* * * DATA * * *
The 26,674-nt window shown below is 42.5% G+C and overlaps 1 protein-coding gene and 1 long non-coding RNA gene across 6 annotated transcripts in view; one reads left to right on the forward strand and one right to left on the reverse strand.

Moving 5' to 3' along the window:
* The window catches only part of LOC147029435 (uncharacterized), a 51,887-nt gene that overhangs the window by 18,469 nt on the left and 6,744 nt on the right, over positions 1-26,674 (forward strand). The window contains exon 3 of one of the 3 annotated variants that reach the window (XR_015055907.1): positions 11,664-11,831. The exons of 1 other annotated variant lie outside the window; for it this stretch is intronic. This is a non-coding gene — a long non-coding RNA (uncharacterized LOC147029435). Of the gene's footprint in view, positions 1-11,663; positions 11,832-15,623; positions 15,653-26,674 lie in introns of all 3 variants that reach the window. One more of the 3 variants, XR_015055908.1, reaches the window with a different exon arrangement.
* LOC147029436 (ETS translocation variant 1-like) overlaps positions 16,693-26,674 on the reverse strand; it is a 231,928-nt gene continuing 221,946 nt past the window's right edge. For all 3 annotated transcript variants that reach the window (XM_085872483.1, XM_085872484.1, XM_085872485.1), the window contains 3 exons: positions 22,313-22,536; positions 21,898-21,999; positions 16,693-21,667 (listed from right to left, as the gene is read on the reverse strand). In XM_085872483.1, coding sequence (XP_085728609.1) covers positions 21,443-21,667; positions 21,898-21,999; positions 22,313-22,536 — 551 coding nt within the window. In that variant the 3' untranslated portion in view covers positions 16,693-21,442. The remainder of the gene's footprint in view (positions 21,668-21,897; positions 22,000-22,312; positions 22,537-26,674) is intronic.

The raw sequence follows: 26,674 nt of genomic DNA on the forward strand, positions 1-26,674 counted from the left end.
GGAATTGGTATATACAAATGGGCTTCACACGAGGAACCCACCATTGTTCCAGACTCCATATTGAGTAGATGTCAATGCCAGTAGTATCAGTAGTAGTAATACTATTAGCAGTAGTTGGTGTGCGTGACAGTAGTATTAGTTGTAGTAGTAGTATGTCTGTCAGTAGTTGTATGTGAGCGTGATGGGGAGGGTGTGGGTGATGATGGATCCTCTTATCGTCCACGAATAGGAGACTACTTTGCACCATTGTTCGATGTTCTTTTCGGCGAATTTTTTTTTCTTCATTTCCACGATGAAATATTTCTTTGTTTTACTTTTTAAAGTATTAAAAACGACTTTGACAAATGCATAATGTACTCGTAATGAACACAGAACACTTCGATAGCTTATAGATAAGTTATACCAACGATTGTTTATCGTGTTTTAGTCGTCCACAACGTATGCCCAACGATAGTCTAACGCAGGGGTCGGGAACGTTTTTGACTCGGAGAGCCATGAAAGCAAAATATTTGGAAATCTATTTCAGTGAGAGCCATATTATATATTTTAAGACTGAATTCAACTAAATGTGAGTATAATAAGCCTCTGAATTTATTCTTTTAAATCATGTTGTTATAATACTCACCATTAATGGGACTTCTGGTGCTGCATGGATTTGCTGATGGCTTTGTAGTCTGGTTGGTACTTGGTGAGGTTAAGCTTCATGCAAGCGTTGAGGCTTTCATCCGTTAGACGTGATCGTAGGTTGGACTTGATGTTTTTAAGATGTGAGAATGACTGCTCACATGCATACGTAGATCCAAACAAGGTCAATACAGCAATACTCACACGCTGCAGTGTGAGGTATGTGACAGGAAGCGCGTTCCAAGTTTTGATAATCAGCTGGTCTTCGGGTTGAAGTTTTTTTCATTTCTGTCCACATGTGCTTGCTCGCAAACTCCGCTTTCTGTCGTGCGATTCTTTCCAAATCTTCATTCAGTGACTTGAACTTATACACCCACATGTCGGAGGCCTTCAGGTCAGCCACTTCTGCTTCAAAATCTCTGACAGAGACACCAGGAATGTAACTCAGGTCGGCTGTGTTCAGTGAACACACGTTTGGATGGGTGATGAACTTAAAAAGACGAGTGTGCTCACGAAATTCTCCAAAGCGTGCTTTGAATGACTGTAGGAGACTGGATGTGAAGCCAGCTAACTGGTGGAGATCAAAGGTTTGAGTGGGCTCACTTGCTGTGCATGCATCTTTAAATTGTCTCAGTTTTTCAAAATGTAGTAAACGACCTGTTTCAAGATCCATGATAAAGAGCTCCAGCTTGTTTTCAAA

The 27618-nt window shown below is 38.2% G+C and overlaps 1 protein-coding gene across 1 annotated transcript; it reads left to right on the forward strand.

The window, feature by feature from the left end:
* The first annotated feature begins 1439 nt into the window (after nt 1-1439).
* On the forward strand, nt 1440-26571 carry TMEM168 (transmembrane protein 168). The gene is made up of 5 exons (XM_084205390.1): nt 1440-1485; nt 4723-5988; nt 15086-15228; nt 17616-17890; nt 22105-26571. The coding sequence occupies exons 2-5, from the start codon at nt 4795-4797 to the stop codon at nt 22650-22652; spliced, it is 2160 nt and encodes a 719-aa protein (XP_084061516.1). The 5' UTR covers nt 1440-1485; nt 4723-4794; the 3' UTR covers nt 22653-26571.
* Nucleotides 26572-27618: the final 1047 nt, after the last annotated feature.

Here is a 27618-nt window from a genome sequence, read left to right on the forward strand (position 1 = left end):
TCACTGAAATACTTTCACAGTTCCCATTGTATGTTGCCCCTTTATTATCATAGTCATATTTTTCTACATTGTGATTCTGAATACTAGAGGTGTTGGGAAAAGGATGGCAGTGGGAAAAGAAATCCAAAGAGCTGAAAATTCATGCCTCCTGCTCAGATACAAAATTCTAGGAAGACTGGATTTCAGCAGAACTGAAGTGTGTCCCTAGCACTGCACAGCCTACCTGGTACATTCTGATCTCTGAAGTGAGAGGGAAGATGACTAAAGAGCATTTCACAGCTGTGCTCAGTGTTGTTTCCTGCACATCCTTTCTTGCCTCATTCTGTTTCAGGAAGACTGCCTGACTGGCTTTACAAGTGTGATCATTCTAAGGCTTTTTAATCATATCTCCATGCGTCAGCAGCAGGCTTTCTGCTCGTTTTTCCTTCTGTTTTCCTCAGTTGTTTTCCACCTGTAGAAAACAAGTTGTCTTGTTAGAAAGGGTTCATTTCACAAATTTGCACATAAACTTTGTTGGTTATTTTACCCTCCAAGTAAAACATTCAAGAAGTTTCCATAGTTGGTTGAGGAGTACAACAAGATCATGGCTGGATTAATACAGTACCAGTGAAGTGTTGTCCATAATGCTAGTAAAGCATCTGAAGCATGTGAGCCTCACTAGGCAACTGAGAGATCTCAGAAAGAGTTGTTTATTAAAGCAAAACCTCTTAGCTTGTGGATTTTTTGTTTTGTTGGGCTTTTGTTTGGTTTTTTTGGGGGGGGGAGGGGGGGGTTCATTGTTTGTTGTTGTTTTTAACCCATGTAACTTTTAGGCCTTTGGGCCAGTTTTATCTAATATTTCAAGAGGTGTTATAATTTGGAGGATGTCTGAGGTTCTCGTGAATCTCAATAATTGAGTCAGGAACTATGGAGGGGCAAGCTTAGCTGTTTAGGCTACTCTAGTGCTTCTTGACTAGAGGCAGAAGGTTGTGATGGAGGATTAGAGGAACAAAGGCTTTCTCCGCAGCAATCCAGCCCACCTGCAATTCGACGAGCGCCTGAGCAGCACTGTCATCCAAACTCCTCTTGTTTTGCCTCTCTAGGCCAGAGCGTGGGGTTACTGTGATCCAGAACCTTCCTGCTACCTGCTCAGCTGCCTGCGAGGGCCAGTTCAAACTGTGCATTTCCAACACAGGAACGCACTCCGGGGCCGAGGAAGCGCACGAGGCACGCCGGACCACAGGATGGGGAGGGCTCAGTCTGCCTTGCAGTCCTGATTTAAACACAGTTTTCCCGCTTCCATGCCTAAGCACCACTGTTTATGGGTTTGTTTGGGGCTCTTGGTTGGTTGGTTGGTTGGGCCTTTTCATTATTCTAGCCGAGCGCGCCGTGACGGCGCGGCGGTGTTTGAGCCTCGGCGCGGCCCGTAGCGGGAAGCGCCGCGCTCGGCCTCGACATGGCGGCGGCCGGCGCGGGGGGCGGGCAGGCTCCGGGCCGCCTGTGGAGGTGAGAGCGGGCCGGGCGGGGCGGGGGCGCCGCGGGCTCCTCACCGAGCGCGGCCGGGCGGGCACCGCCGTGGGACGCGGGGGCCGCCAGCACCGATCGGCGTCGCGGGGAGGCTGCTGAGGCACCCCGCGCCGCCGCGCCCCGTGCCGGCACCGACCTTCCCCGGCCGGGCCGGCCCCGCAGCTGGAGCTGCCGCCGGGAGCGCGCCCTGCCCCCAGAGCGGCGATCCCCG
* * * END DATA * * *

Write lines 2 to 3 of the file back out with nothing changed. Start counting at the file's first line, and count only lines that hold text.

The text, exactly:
Moving 5' to 3' along the window:
* The window catches only part of LOC147029435 (uncharacterized), a 51,887-nt gene that overhangs the window by 18,469 nt on the left and 6,744 nt on the right, over positions 1-26,674 (forward strand). The window contains exon 3 of one of the 3 annotated variants that reach the window (XR_015055907.1): positions 11,664-11,831. The exons of 1 other annotated variant lie outside the window; for it this stretch is intronic. This is a non-coding gene — a long non-coding RNA (uncharacterized LOC147029435). Of the gene's footprint in view, positions 1-11,663; positions 11,832-15,623; positions 15,653-26,674 lie in introns of all 3 variants that reach the window. One more of the 3 variants, XR_015055908.1, reaches the window with a different exon arrangement.